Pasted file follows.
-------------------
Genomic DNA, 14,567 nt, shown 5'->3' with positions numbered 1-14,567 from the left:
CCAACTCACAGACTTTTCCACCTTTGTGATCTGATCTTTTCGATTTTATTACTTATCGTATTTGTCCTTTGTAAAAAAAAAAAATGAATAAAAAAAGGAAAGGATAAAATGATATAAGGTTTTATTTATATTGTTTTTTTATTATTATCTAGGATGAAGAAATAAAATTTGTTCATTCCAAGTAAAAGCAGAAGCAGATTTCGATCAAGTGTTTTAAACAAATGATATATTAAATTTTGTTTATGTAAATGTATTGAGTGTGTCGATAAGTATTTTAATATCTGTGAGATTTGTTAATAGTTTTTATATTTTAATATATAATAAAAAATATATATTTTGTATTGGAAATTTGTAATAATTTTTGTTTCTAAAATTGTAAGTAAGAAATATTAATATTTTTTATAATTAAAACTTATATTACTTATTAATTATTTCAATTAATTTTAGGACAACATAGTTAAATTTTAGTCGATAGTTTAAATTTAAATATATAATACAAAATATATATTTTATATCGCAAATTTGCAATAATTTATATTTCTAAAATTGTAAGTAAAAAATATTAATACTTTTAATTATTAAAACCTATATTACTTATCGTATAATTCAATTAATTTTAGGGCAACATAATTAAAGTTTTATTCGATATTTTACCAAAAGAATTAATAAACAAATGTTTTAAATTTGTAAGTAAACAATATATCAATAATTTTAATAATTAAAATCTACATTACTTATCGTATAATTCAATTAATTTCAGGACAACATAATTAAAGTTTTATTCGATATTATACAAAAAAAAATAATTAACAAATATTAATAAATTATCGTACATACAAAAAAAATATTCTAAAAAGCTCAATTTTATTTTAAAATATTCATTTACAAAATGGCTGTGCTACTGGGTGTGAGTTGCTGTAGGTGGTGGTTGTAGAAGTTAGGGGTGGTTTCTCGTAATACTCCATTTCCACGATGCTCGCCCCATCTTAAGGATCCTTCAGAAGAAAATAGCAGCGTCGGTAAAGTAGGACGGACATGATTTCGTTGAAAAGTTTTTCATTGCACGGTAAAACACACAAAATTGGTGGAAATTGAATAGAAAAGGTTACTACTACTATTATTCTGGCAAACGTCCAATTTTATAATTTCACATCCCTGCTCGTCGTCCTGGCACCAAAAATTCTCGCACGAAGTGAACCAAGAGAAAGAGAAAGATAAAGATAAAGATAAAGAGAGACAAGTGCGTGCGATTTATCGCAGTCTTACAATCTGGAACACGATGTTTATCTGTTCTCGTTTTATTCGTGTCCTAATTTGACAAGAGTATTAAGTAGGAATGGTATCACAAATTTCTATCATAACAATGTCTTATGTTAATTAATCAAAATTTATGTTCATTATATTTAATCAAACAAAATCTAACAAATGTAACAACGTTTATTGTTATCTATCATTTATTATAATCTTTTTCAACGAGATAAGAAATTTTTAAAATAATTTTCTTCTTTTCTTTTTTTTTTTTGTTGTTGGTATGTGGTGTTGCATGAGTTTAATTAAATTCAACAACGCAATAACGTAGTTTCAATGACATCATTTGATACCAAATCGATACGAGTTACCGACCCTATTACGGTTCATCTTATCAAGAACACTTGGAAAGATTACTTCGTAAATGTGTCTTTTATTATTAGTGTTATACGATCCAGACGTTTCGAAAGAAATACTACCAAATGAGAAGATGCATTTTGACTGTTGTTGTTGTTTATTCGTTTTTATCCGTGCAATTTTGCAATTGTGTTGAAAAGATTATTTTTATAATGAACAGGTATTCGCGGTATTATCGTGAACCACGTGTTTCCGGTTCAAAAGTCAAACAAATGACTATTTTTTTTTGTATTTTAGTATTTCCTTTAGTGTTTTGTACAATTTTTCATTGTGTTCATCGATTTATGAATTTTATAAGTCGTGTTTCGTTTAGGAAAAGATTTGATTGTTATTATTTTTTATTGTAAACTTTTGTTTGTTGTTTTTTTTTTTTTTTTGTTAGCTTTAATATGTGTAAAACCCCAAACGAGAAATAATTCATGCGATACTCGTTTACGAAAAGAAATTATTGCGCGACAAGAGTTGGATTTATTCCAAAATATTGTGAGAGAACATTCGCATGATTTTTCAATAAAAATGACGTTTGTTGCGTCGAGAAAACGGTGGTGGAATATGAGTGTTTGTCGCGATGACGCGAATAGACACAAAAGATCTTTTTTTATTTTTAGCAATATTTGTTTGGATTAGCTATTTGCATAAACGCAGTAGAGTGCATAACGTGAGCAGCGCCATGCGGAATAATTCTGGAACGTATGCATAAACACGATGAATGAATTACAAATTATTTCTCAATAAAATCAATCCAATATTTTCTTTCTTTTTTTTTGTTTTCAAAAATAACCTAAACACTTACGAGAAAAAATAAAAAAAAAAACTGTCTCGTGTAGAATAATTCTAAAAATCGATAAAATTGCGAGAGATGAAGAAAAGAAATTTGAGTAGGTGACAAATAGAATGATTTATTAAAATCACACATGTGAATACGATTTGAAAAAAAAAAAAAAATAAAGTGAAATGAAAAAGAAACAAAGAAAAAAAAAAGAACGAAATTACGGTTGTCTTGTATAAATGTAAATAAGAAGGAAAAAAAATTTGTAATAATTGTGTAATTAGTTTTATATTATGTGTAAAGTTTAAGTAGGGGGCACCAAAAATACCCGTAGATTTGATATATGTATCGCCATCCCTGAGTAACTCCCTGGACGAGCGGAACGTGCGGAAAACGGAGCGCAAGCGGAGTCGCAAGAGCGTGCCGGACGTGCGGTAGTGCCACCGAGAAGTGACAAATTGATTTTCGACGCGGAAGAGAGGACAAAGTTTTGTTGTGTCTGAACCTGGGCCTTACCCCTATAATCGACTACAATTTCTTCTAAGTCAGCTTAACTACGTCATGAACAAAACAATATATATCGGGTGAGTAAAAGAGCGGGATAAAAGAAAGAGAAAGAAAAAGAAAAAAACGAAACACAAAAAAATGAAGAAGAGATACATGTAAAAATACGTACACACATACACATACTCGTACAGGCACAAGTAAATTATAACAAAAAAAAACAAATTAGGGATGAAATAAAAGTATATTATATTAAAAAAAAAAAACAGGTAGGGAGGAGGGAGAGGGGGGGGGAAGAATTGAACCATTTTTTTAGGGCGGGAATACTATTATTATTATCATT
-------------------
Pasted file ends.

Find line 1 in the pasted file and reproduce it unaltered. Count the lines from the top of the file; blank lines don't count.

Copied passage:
Genomic DNA, 14,567 nt, shown 5'->3' with positions numbered 1-14,567 from the left: